This is incredibly important:
On 27 January 2009, one of us — Gowers — used his blog to announce an unusual experiment. The Polymath Project had a conventional scientific goal: to attack an unsolved problem in mathematics. But it also had the more ambitious goal of doing mathematical research in a new way. Inspired by open-source enterprises such as Linux and Wikipedia, it used blogs and a wiki to mediate a fully open collaboration. Anyone in the world could follow along and, if they wished, make a contribution. The blogs and wiki functioned as a collective short-term working memory, a conversational commons for the rapid-fire exchange and improvement of ideas.
The collaboration achieved far more than Gowers expected, and showcases what we think will be a powerful force in scientific discovery — the collaboration of many minds through the Internet.
You can read the details of what happened - and it's inspiring stuff - in the article. But as well as flagging up this important achievement, I wanted to point to some interesting points it makes:
The process raises questions about authorship: it is difficult to set a hard-and-fast bar for authorship without causing contention or discouraging participation. What credit should be given to contributors with just a single insightful contribution, or to a contributor who is prolific but not insightful? As a provisional solution, the project is signing papers with a group pseudonym, 'DHJ Polymath', and a link to the full working record. One advantage of Polymath-style collaborations is that because all contributions are out in the open, it is transparent what any given person contributed. If it is necessary to assess the achievements of a Polymath contributor, then this may be done primarily through letters of recommendation, as is done already in particle physics, where papers can have hundreds of authors.
The project also raises questions about preservation. The main working record of the Polymath Project is spread across two blogs and a wiki, leaving it vulnerable should any of those sites disappear. In 2007, the US Library of Congress implemented a programme to preserve blogs by people in the legal profession; a similar but broader programme is needed to preserve research blogs and wikis.
These two points are also relevant to free software and other open endeavours. So far, attribution hasn't really been a problem, since everyone who contributes is acknowledged - for example through the discussions around the code. Similarly, preservation is dealt with through the tools for source code management and the discussion lists. But there are crucial questions of long-term preservation - not least for historical purposes - which are not really being addressed, even by the longest-established open projects like GNU.
For example, when I wrote Rebel Code, I often found it hard to track down the original sources for early discussions. Some of them have probably gone for ever, which is tragic. Maybe more thought needs to be given - not least by central repositories and libraries - about how important intellectual moments that have been achieved collaboratively are preserved for posterity to look at and learn from.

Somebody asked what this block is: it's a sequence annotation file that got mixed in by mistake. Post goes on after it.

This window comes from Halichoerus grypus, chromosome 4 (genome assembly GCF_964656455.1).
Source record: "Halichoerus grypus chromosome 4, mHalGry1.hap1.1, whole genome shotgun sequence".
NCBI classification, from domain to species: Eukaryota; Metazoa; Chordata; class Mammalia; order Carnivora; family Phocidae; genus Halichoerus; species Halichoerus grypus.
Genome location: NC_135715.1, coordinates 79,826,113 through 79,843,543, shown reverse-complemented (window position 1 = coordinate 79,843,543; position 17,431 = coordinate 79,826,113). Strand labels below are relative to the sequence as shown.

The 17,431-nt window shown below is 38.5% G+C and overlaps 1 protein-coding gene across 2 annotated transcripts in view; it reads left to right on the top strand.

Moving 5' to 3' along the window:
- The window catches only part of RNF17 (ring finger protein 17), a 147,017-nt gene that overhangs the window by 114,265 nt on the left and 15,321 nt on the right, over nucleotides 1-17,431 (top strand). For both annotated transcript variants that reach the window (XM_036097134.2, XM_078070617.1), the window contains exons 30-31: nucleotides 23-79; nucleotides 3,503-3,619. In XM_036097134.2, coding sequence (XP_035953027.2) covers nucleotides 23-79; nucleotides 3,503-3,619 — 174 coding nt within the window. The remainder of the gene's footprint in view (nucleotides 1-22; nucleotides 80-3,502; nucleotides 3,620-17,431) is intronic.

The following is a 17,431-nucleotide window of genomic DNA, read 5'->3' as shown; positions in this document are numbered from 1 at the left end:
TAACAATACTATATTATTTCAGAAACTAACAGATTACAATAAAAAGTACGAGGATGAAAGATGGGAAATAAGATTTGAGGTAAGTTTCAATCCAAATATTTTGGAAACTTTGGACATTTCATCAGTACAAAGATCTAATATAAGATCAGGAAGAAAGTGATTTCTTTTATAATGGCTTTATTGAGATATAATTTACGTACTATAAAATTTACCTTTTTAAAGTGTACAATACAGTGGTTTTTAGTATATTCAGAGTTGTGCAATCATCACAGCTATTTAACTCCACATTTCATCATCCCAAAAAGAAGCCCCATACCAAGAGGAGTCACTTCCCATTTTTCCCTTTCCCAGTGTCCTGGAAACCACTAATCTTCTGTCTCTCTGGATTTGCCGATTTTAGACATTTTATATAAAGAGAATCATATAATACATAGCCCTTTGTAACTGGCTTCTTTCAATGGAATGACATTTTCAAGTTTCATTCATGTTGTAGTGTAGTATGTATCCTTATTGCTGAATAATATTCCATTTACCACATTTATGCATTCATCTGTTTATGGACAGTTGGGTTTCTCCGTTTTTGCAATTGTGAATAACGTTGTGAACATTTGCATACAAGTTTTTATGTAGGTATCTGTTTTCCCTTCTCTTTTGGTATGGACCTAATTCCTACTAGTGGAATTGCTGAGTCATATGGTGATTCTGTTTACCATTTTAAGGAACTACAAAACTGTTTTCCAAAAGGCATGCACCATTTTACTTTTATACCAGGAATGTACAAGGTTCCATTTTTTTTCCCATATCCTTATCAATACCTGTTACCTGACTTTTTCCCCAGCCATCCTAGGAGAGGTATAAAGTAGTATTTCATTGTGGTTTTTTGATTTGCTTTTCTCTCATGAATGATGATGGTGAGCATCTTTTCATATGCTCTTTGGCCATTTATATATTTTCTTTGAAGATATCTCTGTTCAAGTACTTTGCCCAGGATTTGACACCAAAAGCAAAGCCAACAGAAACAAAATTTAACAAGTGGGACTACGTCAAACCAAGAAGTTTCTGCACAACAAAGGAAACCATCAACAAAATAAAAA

Talking of which, the article quoted above has this to say on that subject:
The Polymath process could potentially be applied to even the biggest open problems, such as the million-dollar prize problems of the Clay Mathematics Institute in Cambridge, Massachusetts. Although the collaborative model might deter some people who hope to keep all the credit for themselves, others could see it as their best chance of being involved in the solution of a famous problem.
Outside mathematics, open-source approaches have only slowly been adopted by scientists. One area in which they are being used is synthetic biology. DNA for the design of living organisms is specified digitally and uploaded to an online repository such as the Massachusetts Institute of Technology Registry of Standard Biological Parts. Other groups may use those designs in their laboratories and, if they wish, contribute improved designs back to the registry. The registry contains more than 3,200 parts, deposited by more than 100 groups. Discoveries have led to many scientific papers, including a 2008 study showing that most parts are not primitive but rather build on simpler parts (J. Peccoud et al. PLoS ONE 3, e2671; 2008). Open-source biology and open-source mathematics thus both show how science can be done using a gradual aggregation of insights from people with diverse expertise.
Similar open-source techniques could be applied in fields such as theoretical physics and computer science, where the raw materials are informational and can be freely shared online. The application of open-source techniques to experimental work is more constrained, because control of experimental equipment is often difficult to share. But open sharing of experimental data does at least allow open data analysis. The widespread adoption of such open-source techniques will require significant cultural changes in science, as well as the development of new online tools. We believe that this will lead to the widespread use of mass collaboration in many fields of science, and that mass collaboration will extend the limits of human problem-solving ability.
What's exciting about this - aside from the prospect of openness spreading to all these other areas - is that there's a huge opportunity for the open source community to start, er, collaborating with the scientific one in producing these new kinds of tools that currently don't exist and are unlikely to be produced by conventional software houses (since spontaneously collaborative communities can't actually pay for anything). I can't wait.
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15 October 2009
This is incredibly important: